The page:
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Disease Profile

Plasminogen activator inhibitor type 1 deficiency

Prevalence estimates on Rare Medical Network websites are calculated based on data available from numerous sources, including US and European government statistics, the NIH, Orphanet, and published epidemiologic studies. Rare disease population data is recognized to be highly variable, and based on a wide variety of source data and methodologies, so the prevalence data on this site should be assumed to be estimated and cannot be considered to be absolutely correct.


US Estimated

Europe Estimated

Age of onset






Autosomal dominant A pathogenic variant in only one gene copy in each cell is sufficient to cause an autosomal dominant disease.


Autosomal recessive Pathogenic variants in both copies of each gene of the chromosome are needed to cause an autosomal recessive disease and observe the mutant phenotype.


dominant X-linked dominant inheritance, sometimes referred to as X-linked dominance, is a mode of genetic inheritance by which a dominant gene is carried on the X chromosome.


recessive Pathogenic variants in both copies of a gene on the X chromosome cause an X-linked recessive disorder.


Mitochondrial or multigenic Mitochondrial genetic disorders can be caused by changes (mutations) in either the mitochondrial DNA or nuclear DNA that lead to dysfunction of the mitochondria and inadequate production of energy.


Multigenic or multifactor Inheritance involving many factors, of which at least one is genetic but none is of overwhelming importance, as in the causation of a disease by multiple genetic and environmental factors.


Not applicable


Other names (AKA)

Plasminogen activator inhibitor 1 deficiency; PAI-1 deficiency; Hyperfibrinolysis due to PAI1 deficiency;


Blood Diseases; Congenital and Genetic Diseases


Plasminogen activator inhibitor type 1 (PAI1) deficiency is a rare bleeding disorder that causes excessive or prolonged bleeding due to blood clots being broken down too early.[1][2][3] PAI1 is a protein in the body needed for normal blood clotting.[1] When the body does not have enough functional PAI1, the body's ability keep blood clots intact is impaired. Some people with PAI1 deficiency have some functional PAI1 (partial PAI1 deficiency), while others do not have any (complete PAI1 deficiency). Therefore, the severity of symptoms depends on how much functional PAI1 a person has. People with complete PAI1 deficiency may have symptoms in infancy, while those with partial PAI1 deficiency may not have symptoms until later in life, after an injury or surgery.[3]

Symptoms of PAI1 deficiency include excessive or prolonged bleeding after an injury, or after a medical or dental procedure. The bleeding may be delayed if clots initially form but are broken down too early. Internal bleeding after an injury can be life-threatening, particularly if it occurs around the brain. Other symptoms may include delayed wound healing, nosebleeds that last a long time, easy bruising, bleeding in the joints, and excessive bleeding in females during menstruation, pregnancy or childbirth.[1][2][3] Some people with PAI1 deficiency may have scar tissue in the heart (cardiac fibrosis).[2][4]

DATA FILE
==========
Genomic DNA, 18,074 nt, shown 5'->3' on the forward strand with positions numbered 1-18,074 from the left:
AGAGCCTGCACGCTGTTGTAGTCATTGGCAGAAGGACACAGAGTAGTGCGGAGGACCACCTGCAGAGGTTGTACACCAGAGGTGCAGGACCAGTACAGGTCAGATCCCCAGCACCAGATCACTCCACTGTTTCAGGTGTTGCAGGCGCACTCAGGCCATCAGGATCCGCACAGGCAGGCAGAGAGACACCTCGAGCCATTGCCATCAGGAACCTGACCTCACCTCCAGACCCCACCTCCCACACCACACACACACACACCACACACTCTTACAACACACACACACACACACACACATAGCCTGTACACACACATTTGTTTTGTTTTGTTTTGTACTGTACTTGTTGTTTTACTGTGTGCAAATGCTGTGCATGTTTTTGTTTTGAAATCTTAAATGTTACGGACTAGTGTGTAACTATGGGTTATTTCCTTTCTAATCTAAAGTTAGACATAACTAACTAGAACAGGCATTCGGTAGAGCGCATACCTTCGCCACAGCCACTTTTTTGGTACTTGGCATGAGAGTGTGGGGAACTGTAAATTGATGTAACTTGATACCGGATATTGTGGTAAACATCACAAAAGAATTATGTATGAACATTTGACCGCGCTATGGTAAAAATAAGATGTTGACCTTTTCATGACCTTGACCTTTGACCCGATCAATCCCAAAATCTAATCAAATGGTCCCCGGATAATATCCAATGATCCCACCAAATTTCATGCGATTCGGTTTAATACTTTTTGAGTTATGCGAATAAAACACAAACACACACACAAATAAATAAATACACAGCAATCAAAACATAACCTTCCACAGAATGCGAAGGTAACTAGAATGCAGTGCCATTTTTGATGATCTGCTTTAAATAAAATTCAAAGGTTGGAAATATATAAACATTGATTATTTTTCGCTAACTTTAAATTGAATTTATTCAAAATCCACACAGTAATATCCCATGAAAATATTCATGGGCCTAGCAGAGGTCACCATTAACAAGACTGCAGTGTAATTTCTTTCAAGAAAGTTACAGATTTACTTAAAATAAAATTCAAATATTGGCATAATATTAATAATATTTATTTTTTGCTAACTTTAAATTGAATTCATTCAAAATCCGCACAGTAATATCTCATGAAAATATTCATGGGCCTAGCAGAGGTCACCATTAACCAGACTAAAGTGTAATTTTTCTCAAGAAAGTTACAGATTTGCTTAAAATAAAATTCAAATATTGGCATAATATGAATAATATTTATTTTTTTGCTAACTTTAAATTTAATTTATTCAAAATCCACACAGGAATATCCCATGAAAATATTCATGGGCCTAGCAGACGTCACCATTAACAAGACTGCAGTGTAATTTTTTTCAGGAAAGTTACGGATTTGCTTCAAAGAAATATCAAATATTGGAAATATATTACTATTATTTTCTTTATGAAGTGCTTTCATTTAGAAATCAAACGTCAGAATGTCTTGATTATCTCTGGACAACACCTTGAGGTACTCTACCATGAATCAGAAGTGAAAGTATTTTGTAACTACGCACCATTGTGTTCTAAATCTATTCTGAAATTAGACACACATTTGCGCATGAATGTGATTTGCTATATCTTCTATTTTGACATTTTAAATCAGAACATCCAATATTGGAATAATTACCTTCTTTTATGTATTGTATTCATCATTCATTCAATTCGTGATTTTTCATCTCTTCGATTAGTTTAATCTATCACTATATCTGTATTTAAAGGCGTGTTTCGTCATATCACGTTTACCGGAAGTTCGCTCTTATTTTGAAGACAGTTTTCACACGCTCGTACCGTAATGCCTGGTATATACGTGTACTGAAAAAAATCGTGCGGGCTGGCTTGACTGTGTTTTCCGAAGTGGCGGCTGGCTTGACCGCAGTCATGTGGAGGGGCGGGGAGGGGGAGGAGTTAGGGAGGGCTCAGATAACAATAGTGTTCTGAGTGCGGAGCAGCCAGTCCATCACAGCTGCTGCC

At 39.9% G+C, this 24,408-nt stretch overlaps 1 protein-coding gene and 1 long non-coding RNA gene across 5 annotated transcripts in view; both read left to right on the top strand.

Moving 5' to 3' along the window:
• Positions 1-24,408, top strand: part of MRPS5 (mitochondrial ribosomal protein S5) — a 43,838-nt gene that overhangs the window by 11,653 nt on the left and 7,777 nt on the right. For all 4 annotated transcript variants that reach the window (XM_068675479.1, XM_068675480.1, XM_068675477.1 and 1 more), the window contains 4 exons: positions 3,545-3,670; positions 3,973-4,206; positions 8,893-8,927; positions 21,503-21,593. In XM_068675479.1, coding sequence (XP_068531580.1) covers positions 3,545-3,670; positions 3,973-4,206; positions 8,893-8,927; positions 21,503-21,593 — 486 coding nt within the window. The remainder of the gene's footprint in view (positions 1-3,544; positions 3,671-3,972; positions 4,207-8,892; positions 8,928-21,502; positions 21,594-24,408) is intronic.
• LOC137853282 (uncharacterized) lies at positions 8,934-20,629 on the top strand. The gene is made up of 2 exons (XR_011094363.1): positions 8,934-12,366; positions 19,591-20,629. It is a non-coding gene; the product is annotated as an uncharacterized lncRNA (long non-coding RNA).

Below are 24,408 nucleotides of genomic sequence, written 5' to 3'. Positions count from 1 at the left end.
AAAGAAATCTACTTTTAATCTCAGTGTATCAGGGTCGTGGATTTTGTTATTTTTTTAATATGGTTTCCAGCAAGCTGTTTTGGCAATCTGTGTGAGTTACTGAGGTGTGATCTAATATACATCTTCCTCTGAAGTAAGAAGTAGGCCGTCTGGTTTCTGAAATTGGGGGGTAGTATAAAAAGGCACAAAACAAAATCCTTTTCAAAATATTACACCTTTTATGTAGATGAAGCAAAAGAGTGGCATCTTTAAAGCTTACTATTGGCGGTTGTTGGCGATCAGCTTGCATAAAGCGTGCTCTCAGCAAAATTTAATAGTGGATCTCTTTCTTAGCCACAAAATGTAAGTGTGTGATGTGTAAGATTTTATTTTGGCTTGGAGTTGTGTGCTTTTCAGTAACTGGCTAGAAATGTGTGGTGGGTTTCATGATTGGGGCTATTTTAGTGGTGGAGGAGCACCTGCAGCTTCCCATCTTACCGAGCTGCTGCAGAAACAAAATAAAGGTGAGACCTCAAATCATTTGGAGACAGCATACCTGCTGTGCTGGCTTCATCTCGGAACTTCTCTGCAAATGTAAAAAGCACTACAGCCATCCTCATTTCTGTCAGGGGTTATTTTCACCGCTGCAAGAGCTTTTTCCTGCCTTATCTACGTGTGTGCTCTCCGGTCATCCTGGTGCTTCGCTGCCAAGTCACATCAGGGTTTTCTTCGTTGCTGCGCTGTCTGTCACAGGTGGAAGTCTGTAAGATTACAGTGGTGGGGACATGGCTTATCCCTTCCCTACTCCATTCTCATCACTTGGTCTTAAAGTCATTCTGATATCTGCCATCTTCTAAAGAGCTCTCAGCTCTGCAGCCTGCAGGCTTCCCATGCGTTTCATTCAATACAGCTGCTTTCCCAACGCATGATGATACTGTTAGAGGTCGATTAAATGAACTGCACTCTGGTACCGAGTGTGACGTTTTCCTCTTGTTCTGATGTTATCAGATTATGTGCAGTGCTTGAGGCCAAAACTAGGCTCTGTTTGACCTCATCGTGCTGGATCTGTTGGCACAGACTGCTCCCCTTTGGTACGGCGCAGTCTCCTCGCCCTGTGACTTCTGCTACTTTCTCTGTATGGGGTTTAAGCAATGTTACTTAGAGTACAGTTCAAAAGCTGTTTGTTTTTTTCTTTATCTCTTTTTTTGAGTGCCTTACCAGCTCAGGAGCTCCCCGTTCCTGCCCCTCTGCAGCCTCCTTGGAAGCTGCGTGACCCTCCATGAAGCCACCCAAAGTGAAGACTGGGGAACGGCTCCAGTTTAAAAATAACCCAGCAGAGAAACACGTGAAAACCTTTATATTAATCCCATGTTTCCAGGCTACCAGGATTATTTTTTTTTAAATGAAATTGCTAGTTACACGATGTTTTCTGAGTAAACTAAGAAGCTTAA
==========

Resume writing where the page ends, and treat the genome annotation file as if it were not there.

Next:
PAI1 deficiency is caused by mutations in the SERPINE1 gene and inheritance typically is autosomal recessive.[2][5] The specific mutations present determine whether a person has complete or partial PAI1 deficiency. In rare cases partial PAI1 deficiency has appeared to be autosomal dominant, but the genetic causes in these cases were not determined.[6] In general, people with one SERPINE1 mutation (carriers) will not develop significant symptoms, if any.[2][3][4] A diagnosis of PAI1 deficiency may be made based on evaluation of symptoms, various blood tests, and genetic testing of the SERPINE1 gene.[3][7]

Treatment for severe bleeding episodes may include intravenous antifibrinolytics (drugs that help the blood clot) and infusion of fresh frozen plasma. Antifibrinolytics may also be used for heavy menstrual bleeding or to prevent bleeding during an invasive procedure or childbirth.[4]


This table lists symptoms that people with this disease may have. For most diseases, symptoms will vary from person to person. People with the same disease may not have all the symptoms listed. This information comes from a database called the Human Phenotype Ontology (HPO) . The HPO collects information on symptoms that have been described in medical resources. The HPO is updated regularly. Use the HPO ID to access more in-depth information about a symptom.

Medical Terms Other Names
Learn More:
Percent of people who have these symptoms is not available through HPO
Autosomal dominant inheritance
Autosomal recessive inheritance
Congenital onset
Symptoms present at birth